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Checkpoint refusals

March 22, 2013 | By | 5 Replies More

These drivers really know the law, to the consternation of these border patrol agents.

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Putting mortgage trustees under the microscope

March 21, 2013 | By | Reply More

I’m going to offer several facts, then I’ll ask a few questions.

  • Many states allow foreclosures to occur entirely outside of the court system. In these “non-judicial” foreclosure states, a “trustee” is deemed to be a “neutral” party charged with the duty to make sure that the foreclosure process is fair.
  • Since 2008, U.S. banks have foreclosed on more than 10 million families. About half of these have been non-judicial foreclosures supervised by trustees.
    Trustees are appointed by the banks at the time homeowners take out their home loans. These trustees are strangers to the homeowners, but highly paid repeat-player legal advocates for the banks.
  • Many foreclosures occur despite the fact that homeowners are disputing whether the foreclosure should occur at all. In many of these cases, the homeowner claims that he or she has made all mortgage payments timely, indicating that the bank has lost or misallocated the payments. In significant numbers of these cases, the homeowner has offered written proof that he or she has made every mortgage payment on time. In other cases, the bank unjustifiably added charges to the bill (such as forced-place insurance, even though the home-owner already has insurance) and the homeowner refuses to pay these bogus charges. On other occasions, the bank has mangled the accounting, giving the homeowner no confidence that the bank has any idea of what is owed or what has been paid.
  • I have seen each of these situations in cases I’ve handled. Despite knowledge of each of these problems, the “neutral” trustee in each of these cases nonetheless proceeded with the foreclosure.
  • On occasions too numerous to count, homeowners facing unjustified foreclosures had turned for help and advice to these supposedly “neutral” trustees, calling them up and asking questions. In many of these cases, the trustees gave the customer terrible legal advice—advice that was helpful to the banks and harmful to the homeowners. In many cases, the trustees gave the homeowners no advice at all, indicating that the customers should simply pay the banks unwarranted late fees and back interest, or else lose their homes.
  • Many “trustees” are also law firms (consumer advocates refer to them as “foreclosure mills”), who in addition to falsely claiming that they are “neutral trustees,” also serve as attorneys in fact to the banks.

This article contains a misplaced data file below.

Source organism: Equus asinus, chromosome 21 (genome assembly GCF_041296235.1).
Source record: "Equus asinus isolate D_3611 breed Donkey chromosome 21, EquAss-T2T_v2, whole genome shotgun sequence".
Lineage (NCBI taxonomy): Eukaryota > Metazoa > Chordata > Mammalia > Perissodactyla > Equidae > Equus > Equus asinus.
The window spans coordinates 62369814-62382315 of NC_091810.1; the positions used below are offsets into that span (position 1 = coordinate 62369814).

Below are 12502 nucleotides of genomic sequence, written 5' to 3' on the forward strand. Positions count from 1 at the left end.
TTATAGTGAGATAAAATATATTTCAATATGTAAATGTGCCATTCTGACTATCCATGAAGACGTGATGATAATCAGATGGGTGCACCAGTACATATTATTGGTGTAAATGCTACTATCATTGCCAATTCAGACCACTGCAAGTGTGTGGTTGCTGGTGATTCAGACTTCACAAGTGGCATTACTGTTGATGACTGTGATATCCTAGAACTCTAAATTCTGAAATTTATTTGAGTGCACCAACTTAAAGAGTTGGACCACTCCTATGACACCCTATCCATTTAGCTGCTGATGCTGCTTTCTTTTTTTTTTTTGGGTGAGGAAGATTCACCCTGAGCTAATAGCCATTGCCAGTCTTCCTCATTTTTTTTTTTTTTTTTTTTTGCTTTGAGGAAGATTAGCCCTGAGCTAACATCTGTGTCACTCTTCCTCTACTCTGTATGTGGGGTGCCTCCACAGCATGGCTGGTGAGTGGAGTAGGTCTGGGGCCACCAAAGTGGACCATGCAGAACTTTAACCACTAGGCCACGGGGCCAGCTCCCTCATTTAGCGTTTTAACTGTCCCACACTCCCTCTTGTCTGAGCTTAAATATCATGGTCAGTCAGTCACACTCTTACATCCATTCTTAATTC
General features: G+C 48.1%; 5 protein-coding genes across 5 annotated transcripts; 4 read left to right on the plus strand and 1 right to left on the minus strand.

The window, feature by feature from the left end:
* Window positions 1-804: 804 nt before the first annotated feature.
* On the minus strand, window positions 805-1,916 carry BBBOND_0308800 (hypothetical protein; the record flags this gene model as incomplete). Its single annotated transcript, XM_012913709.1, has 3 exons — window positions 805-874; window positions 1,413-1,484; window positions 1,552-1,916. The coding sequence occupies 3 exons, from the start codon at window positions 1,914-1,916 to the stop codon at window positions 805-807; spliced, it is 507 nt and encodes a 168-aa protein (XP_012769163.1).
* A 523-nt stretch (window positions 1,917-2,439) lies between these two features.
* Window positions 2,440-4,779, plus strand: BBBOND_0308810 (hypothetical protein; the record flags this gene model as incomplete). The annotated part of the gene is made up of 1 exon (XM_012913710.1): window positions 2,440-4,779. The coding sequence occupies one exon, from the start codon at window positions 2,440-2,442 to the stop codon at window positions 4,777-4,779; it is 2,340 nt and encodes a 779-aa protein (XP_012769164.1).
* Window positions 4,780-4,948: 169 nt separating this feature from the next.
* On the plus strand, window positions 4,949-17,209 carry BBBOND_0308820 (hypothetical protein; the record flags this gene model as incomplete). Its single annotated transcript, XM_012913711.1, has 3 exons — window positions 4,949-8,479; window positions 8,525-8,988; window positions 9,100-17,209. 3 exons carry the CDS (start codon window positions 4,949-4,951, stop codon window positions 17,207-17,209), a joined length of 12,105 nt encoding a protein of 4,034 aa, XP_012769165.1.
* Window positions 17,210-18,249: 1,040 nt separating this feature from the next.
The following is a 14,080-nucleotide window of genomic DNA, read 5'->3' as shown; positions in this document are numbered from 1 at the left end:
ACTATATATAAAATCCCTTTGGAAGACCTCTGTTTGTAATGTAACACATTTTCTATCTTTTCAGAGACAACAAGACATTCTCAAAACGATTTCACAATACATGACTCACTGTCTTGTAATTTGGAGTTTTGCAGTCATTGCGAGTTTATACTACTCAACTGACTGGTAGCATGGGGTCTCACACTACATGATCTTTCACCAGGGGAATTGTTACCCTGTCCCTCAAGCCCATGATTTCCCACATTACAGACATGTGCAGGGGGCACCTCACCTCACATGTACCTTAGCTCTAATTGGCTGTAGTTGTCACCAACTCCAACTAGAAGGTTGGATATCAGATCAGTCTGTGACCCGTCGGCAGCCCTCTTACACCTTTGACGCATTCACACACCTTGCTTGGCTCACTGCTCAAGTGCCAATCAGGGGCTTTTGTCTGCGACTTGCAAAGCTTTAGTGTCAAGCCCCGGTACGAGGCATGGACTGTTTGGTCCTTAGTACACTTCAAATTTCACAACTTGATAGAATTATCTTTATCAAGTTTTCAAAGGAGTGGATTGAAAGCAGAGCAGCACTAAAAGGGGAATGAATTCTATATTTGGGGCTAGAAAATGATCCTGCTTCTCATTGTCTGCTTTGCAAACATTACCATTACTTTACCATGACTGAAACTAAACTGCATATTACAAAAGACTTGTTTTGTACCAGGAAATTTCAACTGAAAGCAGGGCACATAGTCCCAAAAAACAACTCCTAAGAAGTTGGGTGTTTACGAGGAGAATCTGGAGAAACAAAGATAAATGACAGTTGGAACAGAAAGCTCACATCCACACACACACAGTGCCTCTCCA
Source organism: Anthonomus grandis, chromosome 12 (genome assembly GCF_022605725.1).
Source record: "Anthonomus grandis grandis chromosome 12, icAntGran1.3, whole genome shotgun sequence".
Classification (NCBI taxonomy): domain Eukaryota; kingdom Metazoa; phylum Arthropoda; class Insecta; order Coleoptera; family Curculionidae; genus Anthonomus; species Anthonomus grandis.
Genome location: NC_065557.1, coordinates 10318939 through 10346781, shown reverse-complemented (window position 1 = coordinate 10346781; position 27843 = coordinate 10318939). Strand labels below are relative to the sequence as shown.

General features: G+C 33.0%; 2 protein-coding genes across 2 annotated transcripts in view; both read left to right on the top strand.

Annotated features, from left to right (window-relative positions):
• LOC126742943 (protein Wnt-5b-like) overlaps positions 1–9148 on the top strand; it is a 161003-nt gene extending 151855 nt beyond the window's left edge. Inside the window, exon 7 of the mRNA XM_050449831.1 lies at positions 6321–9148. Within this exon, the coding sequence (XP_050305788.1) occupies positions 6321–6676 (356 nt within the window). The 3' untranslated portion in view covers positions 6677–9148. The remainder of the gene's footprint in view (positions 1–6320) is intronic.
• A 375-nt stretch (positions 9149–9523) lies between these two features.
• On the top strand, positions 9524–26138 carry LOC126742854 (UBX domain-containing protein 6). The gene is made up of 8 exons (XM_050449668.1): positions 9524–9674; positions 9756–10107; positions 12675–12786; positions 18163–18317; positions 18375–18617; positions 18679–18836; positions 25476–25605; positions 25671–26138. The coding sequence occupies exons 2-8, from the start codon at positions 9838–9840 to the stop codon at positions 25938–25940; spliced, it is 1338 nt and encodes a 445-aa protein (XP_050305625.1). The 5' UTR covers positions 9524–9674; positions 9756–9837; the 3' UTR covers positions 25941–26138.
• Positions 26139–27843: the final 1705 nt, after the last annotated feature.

[More . . . ]

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Considering Cults and the Need for Meaning

February 27, 2013 | By | 10 Replies More
Considering Cults and the Need for Meaning

Recently, I finished reading Lawrence Wright’s new book, Going Clear: Scientology, Hollwood, & the Prison of Belief, about Scientology. It’s a lucid history and examination of the movement. [More . . . ]

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Big banks complicit with online payday lenders.

February 25, 2013 | By | Reply More

Big banks are providing the funds for online payday lenders. This story from the NYT is not the least bit surprising, not that it makes this article any less disturbing.

While the banks, which include giants like JPMorgan Chase, Bank of America and Wells Fargo, do not make the loans, they are a critical link for the lenders, enabling the lenders to withdraw payments automatically from borrowers’ bank accounts, even in states where the loans are banned entirely. In some cases, the banks allow lenders to tap checking accounts even after the customers have begged them to stop the withdrawals.

The article indicates that without the backing of the big banks, many of these payday lenders would cease to exist.

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FBI entrapment revs up “terrorism” prosecutions

February 17, 2013 | By | Reply More

From Alternet:

In the ten years following 9/11, the FBI and the Justice Department indicted and convicted more than 150 people following sting operations involving alleged connections to international terrorism. Few of these defendants had any connection to terrorists, evidence showed, and those who did have connections, however tangential, never had the capacity to launch attacks on their own. In fact, of the more than 150 terrorism sting operation defendants, an FBI informant not only led one of every three terrorist plots, but also provided all the necessary weapons, money, and transportation.